Nice overview, Beth. The one that really got me was social media. I'm curious about whether this is a matter of pasting Facebook-look functionality onto everything that moves or whether this is a truly useful addition. the answer could be generational. The younger engineers may find this natural and helpful, while the older engineers are probably rolling their eyes.
You raise good points, Rob. I don't think simply pasting Facebook functionality into design tools will satisfy any engineer--old or new. I think that CAD and PLM vendors are recognizing that social media is not a fad and implemented correctly, it can add significant value to engineering processes, particularly since the discipline is far more collaborative than it ever has been. In addition, I do think that younger generations coming up the ranks are going to expect this kind of functionality in all of their business tools, be it CAD programs or spreadsheets. The capabilities we see today may not be the capabilities we see tomorrow, but my guess is some sort of social functionality will become a mainstay of engineering tools over time.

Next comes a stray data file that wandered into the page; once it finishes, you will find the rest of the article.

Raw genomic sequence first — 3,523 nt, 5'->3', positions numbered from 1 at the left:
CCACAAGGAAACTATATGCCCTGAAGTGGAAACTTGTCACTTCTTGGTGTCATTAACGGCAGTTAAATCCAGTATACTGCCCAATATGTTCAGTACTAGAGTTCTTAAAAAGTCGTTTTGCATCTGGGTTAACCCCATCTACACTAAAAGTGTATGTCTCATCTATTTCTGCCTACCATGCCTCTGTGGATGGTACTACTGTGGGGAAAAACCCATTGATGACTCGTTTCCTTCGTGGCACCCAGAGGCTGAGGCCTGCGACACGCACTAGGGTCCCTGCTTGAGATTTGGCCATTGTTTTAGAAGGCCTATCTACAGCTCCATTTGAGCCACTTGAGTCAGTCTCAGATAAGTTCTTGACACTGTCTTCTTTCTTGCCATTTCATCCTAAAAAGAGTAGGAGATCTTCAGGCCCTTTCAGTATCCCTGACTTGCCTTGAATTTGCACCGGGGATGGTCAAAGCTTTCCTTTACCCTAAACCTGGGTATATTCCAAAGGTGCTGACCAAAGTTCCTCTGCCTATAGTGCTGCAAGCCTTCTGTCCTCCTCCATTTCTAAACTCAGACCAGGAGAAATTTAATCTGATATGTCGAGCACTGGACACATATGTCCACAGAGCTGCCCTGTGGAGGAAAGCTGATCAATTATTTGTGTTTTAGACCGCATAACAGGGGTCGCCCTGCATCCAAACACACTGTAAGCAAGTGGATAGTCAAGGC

Fantastic list, Beth! I like the Integration and Cloud pieces. I'm excited about the mobile developments but it looks like that will share the same pinch point as mobile PDAs a decade ago... limited interface baud rate. Even though Jeff Hawkins designed Graffiti, it wasn't until multi-touch and now voice that mobile took off. It is great the industry is preparing for mobile design while the input methods are fleshing out. That way when the interface it right, vendors can rush in with solutions. I'm not at all surprised about Social. Social for humans is a given and will continue to permeate all we do in 2012. What I am excited about is Social Objects. We've made great strides in Object Oriented development -- the next big thing is to have Objects become social. It means the Internet of Things, but it also means Social Software Objects in design -- as in various components communicating with each other within the software application to measure compatibility (proper morphology, material compatibility, load limits, stress distribution). Be prepared for a component to communicate with designers "Sorry, Dave. I would drill and tap a hole at this location, but the current location is in a position of maximum stress for this component according to the FEA. Can we move the position to this location?"